Part 147 M.T.O.A. (Maintenance Training Organisation Approval) is the European standard for the approval of maintenance training organisations and it has two parts; basic training and aircraft type rating training. The basic training covers requirements for the issue of a Part 66 aircraft maintenance licence, while aircraft type rating training permits to actually operate on the type aircraft.

EASA Continuing Airworthiness Regulation, 1321/2014, is mainly composed by two parts:

  • Part 147
  • Part 66
easa part 66 ame

Part 147 regulates the approval of maintenance training organisations, while Part 66 regulates Certifying Staff. Knowing how to construct your Maintenance Training Organisation Exposition and to write and control training material that meets regulatory requirements is fundamental to maintaining your approval.


The aeronautical maintenance technician plans and applies maintenance interventions consistent with national and European standards on the structure of the aircraft, powerplant and mechanical and electrical systems, testing the functionality of the aircraft of a consistent category, in view of their readmission to service.

He diagnoses malfunctions, identifies and corrects the causes, defines the intervention methods in compliance with international regulations, replaces non-functioning parts with spare parts or intervenes with specific technologies and equipment for their restoration.

However, in order to carry out operations on certified aircraft, it is necessary to have the Aeronautical Maintenance License (AML), obtainable by passing certified theoretical exams (through a Certificate of Recognition) and adequate work experience in approved maintenance companies.

The maintenance technician who wishes to work at the European level must be in possession of the Aeronautical Maintenance License, in at least one of the different categories or sub-categories provided. The issue of the license mentioned above must be requested from the National Civil Aviation Authority, after passing several theoretical and practical exams. In fact, nothing prevents people from continuing their studies, pursuing a degree and advancing their careers once they have graduated from the technical institute, becoming increasingly specialized figures. The various categories and sub-categories classify the type of maintenance technician and are divided into:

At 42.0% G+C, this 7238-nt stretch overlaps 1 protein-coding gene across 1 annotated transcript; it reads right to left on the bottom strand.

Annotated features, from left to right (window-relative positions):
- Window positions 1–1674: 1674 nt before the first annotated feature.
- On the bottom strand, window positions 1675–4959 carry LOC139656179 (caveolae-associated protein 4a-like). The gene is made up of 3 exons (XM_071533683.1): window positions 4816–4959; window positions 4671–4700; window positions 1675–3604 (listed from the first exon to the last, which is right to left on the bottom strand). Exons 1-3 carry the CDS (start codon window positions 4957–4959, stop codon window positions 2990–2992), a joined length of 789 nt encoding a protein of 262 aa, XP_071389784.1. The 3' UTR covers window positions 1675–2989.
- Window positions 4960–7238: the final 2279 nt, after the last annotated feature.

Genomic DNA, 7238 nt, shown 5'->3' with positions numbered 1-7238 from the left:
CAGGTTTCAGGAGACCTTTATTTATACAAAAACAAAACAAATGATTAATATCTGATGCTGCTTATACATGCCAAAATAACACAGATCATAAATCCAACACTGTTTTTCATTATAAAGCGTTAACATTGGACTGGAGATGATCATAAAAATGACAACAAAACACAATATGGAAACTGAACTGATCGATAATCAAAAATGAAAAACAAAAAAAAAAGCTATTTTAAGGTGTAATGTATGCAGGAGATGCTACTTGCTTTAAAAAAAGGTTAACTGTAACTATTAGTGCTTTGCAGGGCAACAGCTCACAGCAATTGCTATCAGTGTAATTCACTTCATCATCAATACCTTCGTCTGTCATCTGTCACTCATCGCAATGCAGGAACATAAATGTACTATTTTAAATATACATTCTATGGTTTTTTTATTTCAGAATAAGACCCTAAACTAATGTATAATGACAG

• A: for Technicians with the privilege to operate
    • A1: on Turbine engine Aeroplane
    • A2: on Piston engine Aeroplane
    • A3: on Turbine engine Helicopter
    • A4: on Piston engine Helicopter
  • B1: for Mechanics with the privilege to operate
    • B1.1: on Turbine engine Aeroplane
    • B1.2: on Piston engine Aeroplane
    • B1.3: on Turbine engine Helicopter
    • B1.4: on Piston engine Helicopter
  • B2: for Avionics Category
  • B3: for Technicians with the privilege to operate on Piston engine non-pressurised aeroplanes of 2 000 kg MTOM and below